Yes, it was a long dispute, spanning a decade. It was likely one of the longest and most difficult economic disputes Estonia has seen. Of course, we must be satisfied with the result. Tallinna Vesi sued the state for over €100 million and lost. The price of water was lowered by 20 percent and it has remained on that level for the past ten years.

That serves as a positive example, but have things also gone wrong?

We cannot win all cases as we are living in a democratic society. A year ago, we lost a dispute with a Lääne-Viru County waste conditioning company. The firm was owned by local governments and we concluded that it charged consumers too much. The court ruled that if the local government has laid down the price of garbage collection in an administrative act, the Competition Board has no authority. That is also why we couldn’t contain garbage collection prices in Tallinn. Based on a Supreme Court decision, it does not constitute enterprise.

You are currently monitoring Eesti Energia, power transmission networks and the Narva Power Plants.

Transmission network operators want to hike prices, but we feel companies should revisit their business models, find ways to cut costs and postpone price hikes in the conditions of a crisis. We are also arguing with Eesti Energia over prices charged by Narva district heating network operator AS Narva Soojusvõrk. The company wants to hike the price of heating by quite a lot, while we find that it should take a look in the mirror and try to economize.

What is the difference between a “monopoly company” and an “undertaking in a dominant position”? How is a monopoly defined in the law?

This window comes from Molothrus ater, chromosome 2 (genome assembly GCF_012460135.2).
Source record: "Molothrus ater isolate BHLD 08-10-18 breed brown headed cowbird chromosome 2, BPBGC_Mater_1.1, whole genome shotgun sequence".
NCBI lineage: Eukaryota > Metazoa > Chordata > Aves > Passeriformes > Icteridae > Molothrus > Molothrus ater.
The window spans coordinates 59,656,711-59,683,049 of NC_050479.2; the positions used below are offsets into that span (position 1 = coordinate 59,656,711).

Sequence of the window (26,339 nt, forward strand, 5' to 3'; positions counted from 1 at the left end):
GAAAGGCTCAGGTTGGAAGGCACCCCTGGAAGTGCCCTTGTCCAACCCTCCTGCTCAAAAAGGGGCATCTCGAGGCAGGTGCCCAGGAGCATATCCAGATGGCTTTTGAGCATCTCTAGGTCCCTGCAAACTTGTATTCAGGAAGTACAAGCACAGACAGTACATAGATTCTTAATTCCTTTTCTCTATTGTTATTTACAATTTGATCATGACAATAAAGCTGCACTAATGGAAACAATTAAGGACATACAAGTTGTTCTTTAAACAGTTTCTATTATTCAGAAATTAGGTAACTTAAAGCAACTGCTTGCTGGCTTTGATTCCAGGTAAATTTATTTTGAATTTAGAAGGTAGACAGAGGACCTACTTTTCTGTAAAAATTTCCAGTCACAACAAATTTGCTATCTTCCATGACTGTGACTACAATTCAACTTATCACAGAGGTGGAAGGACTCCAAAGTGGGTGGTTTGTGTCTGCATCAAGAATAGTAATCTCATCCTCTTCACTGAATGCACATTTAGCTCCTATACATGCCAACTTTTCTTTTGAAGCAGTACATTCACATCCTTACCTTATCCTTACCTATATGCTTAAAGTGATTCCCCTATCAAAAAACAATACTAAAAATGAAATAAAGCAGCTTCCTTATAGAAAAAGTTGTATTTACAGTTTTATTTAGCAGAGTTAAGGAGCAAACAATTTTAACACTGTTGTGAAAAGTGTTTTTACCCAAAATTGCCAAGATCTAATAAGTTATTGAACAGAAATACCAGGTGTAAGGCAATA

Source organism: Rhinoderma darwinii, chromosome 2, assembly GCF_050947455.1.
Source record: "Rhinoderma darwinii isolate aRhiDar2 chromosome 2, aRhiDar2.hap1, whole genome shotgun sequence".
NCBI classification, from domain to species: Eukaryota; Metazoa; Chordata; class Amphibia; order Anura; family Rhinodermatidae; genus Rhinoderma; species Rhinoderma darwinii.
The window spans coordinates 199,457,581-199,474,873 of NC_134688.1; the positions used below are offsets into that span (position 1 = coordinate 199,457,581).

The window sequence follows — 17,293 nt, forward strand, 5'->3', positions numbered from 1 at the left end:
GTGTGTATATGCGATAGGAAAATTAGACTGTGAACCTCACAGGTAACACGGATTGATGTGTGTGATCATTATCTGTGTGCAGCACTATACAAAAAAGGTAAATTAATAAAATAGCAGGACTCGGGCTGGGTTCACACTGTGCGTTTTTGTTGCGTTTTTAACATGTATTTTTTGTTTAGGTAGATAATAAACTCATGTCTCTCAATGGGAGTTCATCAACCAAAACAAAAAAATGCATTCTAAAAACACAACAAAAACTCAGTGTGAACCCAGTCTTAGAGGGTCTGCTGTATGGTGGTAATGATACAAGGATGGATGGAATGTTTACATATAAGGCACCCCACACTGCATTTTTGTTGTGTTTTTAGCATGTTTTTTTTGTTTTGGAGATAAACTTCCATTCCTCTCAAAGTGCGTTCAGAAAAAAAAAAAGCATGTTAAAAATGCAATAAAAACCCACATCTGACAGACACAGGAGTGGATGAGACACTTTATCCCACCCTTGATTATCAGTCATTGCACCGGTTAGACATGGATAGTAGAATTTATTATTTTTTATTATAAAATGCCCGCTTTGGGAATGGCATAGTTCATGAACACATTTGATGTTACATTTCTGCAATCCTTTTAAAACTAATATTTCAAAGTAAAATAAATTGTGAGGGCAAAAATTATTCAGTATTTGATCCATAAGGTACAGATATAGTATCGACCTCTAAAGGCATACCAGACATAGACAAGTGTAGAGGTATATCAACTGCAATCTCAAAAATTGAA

The word “monopoly” itself suggests there is just one of it. Such a company has no competitors, neither today nor tomorrow. Such are transmission network operators, for example, the main power network, that will never see a parallel structure constructed. Also, the power distribution network, gas networks, district heating and water networks – these are monopolies.

That is why we cannot talk about a movie theater monopoly because these are free market companies that are referred to as “undertakings in a dominant position.”

You process a lot of information part of which includes companies’ business secrets. Have there been situations where you cannot access information?

The Competition Board has access to business secrets. Ensured by Estonian legislation, this access comes with a great deal of responsibility and a confidentiality obligation. We are obligated to keep business secrets, including those of monopolies. We have a sturdy security and information system, you can rest assured that nothing will leak from the Competition Board.

Estonia has relatively weak consumer protection, which is why your role is so important. What to do to offer Estonian consumers more effective protection and bring about a fairer market situation as far as prices are concerned?

Consumer protection is indeed weak in Estonia. We have consumer protection and technical regulators, but it is not enough. We could use stronger voluntary, social consumer protection organizations like those in other OECD and EU member states. Such voluntary regulators could help the Consumer Protection Board.